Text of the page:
Employers may wish to establish whether a prospective employee has any previous criminal convictions. The existence of a conviction does not automatically mean that the person is unsuitable for employment. Often a conviction will have no relevance to a particular job applicant's suitability for the job.
- An employer will be acting unlawfully if they refuse to employ a job applicant on the grounds that they have a spent conviction or that they have declined to disclose a spent conviction.
- For certain types of employment, however, it will be lawful for an employer to take convictions into account when deciding whom to employ and, at their discretion, to reject an applicant on the grounds that they have a spent conviction.
- Employers may want to conduct formal checks on whether a prospective job applicant has past convictions.
- Under the General Data Protection Regulation and the Data Protection Act, information about a job applicant's criminal convictions is dealt with differently to other personal data.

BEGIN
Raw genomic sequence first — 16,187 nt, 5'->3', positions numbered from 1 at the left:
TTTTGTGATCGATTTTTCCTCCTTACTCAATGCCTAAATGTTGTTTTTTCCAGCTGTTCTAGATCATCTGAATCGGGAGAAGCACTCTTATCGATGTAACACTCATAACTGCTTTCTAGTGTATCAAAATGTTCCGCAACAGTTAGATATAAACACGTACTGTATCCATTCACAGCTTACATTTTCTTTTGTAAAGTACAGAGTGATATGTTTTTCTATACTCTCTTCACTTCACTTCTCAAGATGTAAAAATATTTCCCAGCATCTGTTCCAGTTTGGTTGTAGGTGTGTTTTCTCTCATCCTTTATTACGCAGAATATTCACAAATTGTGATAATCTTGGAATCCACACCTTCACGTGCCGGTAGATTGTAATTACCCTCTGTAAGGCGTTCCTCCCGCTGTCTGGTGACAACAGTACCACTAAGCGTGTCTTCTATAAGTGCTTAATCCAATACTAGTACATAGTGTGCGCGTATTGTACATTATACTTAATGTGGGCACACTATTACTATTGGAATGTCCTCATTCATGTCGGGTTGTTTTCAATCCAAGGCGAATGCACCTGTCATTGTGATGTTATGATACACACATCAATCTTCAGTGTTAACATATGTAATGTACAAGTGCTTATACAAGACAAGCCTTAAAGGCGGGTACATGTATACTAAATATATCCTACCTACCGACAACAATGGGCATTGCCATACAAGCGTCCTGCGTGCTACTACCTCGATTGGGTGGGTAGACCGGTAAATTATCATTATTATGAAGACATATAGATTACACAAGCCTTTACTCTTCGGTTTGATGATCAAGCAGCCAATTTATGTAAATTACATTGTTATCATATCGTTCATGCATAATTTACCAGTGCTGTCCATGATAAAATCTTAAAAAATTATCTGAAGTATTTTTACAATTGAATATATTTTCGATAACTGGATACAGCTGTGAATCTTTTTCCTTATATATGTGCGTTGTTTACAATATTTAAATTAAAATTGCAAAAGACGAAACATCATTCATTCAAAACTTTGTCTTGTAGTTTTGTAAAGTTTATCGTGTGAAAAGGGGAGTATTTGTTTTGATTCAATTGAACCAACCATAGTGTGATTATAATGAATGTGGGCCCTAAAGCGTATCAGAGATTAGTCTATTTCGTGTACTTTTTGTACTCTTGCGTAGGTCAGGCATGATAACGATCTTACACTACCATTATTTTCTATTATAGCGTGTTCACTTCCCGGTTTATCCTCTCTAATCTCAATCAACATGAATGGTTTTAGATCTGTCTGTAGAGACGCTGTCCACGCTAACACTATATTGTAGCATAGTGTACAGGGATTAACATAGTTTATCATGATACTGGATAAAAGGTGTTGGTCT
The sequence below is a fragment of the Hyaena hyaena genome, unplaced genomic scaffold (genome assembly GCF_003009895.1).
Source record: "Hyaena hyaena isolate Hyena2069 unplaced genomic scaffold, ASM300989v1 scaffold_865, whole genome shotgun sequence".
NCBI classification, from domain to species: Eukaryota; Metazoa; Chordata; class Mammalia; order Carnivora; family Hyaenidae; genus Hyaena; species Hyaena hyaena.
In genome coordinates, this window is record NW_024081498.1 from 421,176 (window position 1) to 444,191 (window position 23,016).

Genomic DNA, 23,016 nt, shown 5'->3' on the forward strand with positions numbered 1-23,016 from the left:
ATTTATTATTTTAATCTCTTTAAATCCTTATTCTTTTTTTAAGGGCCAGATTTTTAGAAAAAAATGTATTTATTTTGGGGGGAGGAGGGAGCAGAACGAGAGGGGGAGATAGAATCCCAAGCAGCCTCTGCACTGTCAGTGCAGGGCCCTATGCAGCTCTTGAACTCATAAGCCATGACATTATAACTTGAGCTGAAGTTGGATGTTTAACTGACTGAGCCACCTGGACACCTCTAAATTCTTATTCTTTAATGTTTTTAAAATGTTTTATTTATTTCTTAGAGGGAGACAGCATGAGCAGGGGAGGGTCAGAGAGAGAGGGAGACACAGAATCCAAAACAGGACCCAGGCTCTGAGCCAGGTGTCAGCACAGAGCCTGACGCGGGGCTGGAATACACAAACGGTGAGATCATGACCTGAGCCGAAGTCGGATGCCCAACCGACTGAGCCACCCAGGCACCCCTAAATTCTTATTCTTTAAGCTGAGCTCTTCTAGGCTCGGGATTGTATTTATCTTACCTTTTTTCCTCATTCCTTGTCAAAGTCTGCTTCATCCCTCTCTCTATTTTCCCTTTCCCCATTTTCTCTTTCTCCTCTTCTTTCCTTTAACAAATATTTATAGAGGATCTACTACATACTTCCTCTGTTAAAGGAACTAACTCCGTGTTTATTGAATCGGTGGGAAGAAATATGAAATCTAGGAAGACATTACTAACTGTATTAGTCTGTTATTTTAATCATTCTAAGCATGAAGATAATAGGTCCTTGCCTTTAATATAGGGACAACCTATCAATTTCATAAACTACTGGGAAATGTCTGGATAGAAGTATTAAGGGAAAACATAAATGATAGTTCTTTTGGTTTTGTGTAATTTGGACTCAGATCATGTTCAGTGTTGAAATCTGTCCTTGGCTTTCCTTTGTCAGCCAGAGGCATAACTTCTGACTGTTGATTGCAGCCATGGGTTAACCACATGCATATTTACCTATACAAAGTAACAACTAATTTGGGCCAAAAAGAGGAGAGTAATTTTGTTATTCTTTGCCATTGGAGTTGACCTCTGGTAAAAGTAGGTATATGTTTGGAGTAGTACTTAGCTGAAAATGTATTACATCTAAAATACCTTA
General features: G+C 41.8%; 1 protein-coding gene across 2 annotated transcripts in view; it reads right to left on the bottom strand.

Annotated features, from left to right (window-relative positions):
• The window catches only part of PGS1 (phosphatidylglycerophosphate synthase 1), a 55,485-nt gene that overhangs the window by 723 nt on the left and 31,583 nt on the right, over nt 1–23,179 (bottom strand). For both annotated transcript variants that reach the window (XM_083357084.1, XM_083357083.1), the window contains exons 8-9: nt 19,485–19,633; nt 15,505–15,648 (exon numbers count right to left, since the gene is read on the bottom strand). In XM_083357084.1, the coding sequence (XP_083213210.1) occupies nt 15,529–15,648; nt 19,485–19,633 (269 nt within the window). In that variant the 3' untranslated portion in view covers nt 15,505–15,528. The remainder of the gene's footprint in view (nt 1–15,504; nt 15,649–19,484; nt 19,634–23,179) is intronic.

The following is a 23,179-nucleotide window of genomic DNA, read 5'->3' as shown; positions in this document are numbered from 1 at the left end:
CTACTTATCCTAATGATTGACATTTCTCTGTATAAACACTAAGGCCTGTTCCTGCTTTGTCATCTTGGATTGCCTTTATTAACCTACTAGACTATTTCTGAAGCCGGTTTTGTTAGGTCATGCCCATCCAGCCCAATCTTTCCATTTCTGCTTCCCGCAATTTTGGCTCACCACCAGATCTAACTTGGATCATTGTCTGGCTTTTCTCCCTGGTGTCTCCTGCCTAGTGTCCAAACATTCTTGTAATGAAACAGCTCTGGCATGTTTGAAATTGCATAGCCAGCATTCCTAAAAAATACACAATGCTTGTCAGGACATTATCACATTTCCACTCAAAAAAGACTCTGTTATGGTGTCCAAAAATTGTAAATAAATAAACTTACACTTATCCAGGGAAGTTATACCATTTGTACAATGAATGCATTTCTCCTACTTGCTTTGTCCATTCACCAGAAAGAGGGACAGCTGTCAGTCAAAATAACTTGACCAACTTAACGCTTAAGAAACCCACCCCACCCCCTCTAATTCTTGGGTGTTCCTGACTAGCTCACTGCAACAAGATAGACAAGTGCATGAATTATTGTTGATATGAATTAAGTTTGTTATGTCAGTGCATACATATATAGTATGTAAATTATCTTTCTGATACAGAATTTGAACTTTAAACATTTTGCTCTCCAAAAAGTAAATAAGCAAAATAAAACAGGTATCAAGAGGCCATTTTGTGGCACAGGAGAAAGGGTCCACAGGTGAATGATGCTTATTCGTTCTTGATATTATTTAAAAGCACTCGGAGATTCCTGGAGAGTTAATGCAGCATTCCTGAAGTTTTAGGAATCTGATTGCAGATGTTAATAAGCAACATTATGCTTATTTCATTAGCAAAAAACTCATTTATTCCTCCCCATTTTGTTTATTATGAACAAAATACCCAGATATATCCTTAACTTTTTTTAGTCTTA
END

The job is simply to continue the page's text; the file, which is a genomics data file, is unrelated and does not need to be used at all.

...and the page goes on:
From 28 November 2020, individuals with more than one minor conviction no longer need to disclose this to organisations. This is in response to a Supreme Court decision, which determined the process for criminal record disclosures was disproportionate to an applicant's right to privacy through disclosing convictions where an individual has more than one, and the indefinite disclosure of warnings provided to minors.
Under these new requirements, DBS checks will need to cover the following:
- All convictions for specified offences
- Adult cautions for specified offences
- All convictions that resulted in a custodial sentence
Other records must be included depending on when the caution or conviction was received:
- Any adult caution for a non-specified offence received within the last 6 years
- Any adult conviction for a non-specified offence received within the last 11 years
- Any youth conviction for a non-specified offence received within the last 5 and a half years
- Any cautions (including reprimands and warnings) and convictions not covered by the rules above are ‘protected’ and will not appear on a DBS certificate automatically
- Cautions, reprimands and warnings received when an individual was under 18 will not appear on a Standard or Enhanced certificate automatically
- 'Multiple convictions', where an individual has more than one conviction, will also not automatically appear.